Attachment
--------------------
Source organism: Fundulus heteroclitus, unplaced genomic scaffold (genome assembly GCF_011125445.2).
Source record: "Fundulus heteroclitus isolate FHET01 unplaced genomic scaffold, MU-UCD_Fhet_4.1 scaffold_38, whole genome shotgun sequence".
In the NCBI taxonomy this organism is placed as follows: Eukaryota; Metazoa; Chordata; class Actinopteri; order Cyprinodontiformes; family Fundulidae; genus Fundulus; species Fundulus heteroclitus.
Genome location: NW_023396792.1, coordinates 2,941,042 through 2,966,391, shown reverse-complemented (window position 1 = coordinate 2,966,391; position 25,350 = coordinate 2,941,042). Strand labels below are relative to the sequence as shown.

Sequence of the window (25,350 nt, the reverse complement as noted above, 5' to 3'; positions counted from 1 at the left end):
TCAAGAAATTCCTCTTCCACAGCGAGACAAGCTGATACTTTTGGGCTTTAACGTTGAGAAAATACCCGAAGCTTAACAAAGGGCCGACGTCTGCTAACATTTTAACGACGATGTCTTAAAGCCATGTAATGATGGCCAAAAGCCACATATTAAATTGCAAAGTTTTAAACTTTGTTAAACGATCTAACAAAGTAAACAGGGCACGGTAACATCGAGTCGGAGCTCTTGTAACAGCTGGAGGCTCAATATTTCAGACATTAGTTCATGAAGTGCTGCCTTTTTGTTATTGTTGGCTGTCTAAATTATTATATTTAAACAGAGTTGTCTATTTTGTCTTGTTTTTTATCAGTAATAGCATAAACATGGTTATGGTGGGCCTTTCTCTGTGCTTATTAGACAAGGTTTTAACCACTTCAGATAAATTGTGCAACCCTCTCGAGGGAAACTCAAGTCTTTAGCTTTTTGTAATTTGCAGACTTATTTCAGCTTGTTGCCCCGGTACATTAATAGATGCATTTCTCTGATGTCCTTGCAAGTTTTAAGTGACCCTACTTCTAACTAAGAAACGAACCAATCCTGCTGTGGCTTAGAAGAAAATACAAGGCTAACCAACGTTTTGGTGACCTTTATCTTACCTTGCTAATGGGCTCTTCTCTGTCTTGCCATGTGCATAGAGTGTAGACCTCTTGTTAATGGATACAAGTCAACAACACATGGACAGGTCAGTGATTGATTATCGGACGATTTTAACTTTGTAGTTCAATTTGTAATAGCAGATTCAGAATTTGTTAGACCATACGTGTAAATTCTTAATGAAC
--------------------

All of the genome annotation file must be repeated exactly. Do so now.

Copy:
Source organism: Fundulus heteroclitus, unplaced genomic scaffold (genome assembly GCF_011125445.2).
Source record: "Fundulus heteroclitus isolate FHET01 unplaced genomic scaffold, MU-UCD_Fhet_4.1 scaffold_38, whole genome shotgun sequence".
In the NCBI taxonomy this organism is placed as follows: Eukaryota; Metazoa; Chordata; class Actinopteri; order Cyprinodontiformes; family Fundulidae; genus Fundulus; species Fundulus heteroclitus.
Genome location: NW_023396792.1, coordinates 2,941,042 through 2,966,391, shown reverse-complemented (window position 1 = coordinate 2,966,391; position 25,350 = coordinate 2,941,042). Strand labels below are relative to the sequence as shown.

Sequence of the window (25,350 nt, the reverse complement as noted above, 5' to 3'; positions counted from 1 at the left end):
TCAAGAAATTCCTCTTCCACAGCGAGACAAGCTGATACTTTTGGGCTTTAACGTTGAGAAAATACCCGAAGCTTAACAAAGGGCCGACGTCTGCTAACATTTTAACGACGATGTCTTAAAGCCATGTAATGATGGCCAAAAGCCACATATTAAATTGCAAAGTTTTAAACTTTGTTAAACGATCTAACAAAGTAAACAGGGCACGGTAACATCGAGTCGGAGCTCTTGTAACAGCTGGAGGCTCAATATTTCAGACATTAGTTCATGAAGTGCTGCCTTTTTGTTATTGTTGGCTGTCTAAATTATTATATTTAAACAGAGTTGTCTATTTTGTCTTGTTTTTTATCAGTAATAGCATAAACATGGTTATGGTGGGCCTTTCTCTGTGCTTATTAGACAAGGTTTTAACCACTTCAGATAAATTGTGCAACCCTCTCGAGGGAAACTCAAGTCTTTAGCTTTTTGTAATTTGCAGACTTATTTCAGCTTGTTGCCCCGGTACATTAATAGATGCATTTCTCTGATGTCCTTGCAAGTTTTAAGTGACCCTACTTCTAACTAAGAAACGAACCAATCCTGCTGTGGCTTAGAAGAAAATACAAGGCTAACCAACGTTTTGGTGACCTTTATCTTACCTTGCTAATGGGCTCTTCTCTGTCTTGCCATGTGCATAGAGTGTAGACCTCTTGTTAATGGATACAAGTCAACAACACATGGACAGGTCAGTGATTGATTATCGGACGATTTTAACTTTGTAGTTCAATTTGTAATAGCAGATTCAGAATTTGTTAGACCATACGTGTAAATTCTTAATGAAC